There's a blazer I'm interested in... BUT

Discussion in 'Classic Menswear' started by RyanR7, Jan 27, 2016.

  1. RyanR7

    RyanR7 Member

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    http://us.suitsupply.com/en_US/jackets/havana-light-brown-plain/C942I.html?cgid=Jackets

    Suitsupply jackets are much different in sizing fit compared to other brands out there. Specifically for this one I'm looking at, the smallest size I can get for my height and measurements is a 36S. The shoulders


    Shoulders Chest Upper Waist Sleeve Back Length
    36S 17.3 40.6 37.4 32.2 28

    What I find interesting about this is for a 36S of their jacket size, the chest is at 40.6 inches. So everything is bigger.

    My measurements are:

    Shoulders 18 inches (I'm sure my shoulders will fit)
    Chest 37 inches
    Upper waist 32 inches



    So obviously I'm going to bring this jacket to a tailor. The question is, is it possible to tailor this jacket to fit my body?

    Questions:

    How much can I take in the jacket? I'm a 37S so the ideal chest size would be around 37 inches.

    How much can I take in the torso area (upper waist)?

    The sleeves have real functioning buttons. Is it possible to tailor them shorter?

    Same question for Back Length. Would it pose a problem running into the lower pockets of the jacket by cutting it shorter?


    I need someone who really knows there stuff. I really need your help all of you who know your fashion dapper game really well.
     


  2. Astaroth

    Astaroth Senior member

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    If your chest physically measures 37" then your ideal jacket is not going to be 37" in size.

    A size "37" jacket is to FIT a chest that measures 37" and doesnt mean the jacket itself is 37". If it were it would be stretched the second you put it on given it itself has volume and would give you no space to move at all

    A good tailor can fix most fit issue but if its cost effective is another question as at some point you get to the point of retailoring the whole jacket in which case you may as well have had bespoke. Whilst a tailor can only give you a guide before seeing you in the item why not ask your chosen tailor what they think?
     


  3. Testudo_Aubreii

    Testudo_Aubreii Senior member

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    Most RTW coat-makers cut the coat chest to be 4 inches bigger than the sized chest measure. Some slim fits will make it only 3 inches bigger. If your chest is 37, you probably want a coat with a 41 inch chest.

    You've tried this jacket on, right? If not, I'd be very careful if my shoulders were .7 inches broader than the coat's shoulder measurement. That means you have .35 of an inch to fit in the sleevehead on either side. That sounds fine in theory, but if this is all prior to try-on, all it takes is one different method of measuring for you to end up with a coat whose shoulders don't fit.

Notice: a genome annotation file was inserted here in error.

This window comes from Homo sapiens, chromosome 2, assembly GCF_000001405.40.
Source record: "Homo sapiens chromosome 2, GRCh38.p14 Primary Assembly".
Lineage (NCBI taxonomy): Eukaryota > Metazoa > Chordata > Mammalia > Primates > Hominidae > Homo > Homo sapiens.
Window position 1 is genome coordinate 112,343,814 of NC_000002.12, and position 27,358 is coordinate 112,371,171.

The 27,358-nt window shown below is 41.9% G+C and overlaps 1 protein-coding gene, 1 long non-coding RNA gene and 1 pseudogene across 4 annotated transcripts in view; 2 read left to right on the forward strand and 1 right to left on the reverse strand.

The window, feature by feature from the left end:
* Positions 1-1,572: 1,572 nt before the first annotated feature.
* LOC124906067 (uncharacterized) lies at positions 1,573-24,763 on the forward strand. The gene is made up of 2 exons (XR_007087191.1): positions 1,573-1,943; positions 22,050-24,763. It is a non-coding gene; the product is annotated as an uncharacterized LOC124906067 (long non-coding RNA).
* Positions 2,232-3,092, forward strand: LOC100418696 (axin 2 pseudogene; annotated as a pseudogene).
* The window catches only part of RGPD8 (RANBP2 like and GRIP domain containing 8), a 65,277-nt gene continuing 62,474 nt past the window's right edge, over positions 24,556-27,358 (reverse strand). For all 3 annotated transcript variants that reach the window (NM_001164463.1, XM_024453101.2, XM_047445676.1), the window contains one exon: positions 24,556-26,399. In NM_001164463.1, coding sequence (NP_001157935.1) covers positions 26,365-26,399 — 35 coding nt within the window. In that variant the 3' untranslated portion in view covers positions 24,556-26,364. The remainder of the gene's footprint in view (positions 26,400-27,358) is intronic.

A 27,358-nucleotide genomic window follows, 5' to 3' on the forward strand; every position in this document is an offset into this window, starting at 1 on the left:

4. breakaway01

    breakaway01 Senior member

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    Fortunately SuitSupply offers free shipping and free returns, so you have little to lose by trying it on. Do not get it tailored, however, unless you and your tailor think it is worth altering.

    Specifically:
    1. agree with Testudo_Aubreii that you should be careful about the shoulders. It's not just about the shoulder width but also whether the size of the armhole will be large enough for your shoulder/upper arm. Shoulders in particular are difficult to alter well and rarely worth it.

    2. you may not need to alter the chest. It can be taken in by about 1 inch in circumference without too much trouble. Same with the waist. Be careful not to suppress the waist too much as you don't want an hourglass-shaped jacket.

    3. shortening the jacket body significantly (say more than 1/2 inch) is typically not a good idea as it is likely to throw the visual balance of the jacket off. The patch pockets could be moved upwards to compensate (but of course the buttoning point can't be changed, so shortening the jacket in a way lowers the buttoning point visually), or the jacket shortened by only a small amount, but again, ask yourself whether either of these options is worth the trouble.

    4. sleeves with working buttons cannot be shortened too much at the sleeve, since the buttonholes have been cut and cannot be moved. You don't want the last button to be too close to the end of the sleeve--that looks strange. If you need more than ~0.5-0.75 inches (you'd have to look at the actual sleeves to know) then the sleeves would have to be shortened at the shoulder, which is again probably not worth the trouble.
     
    Last edited: Jan 28, 2016


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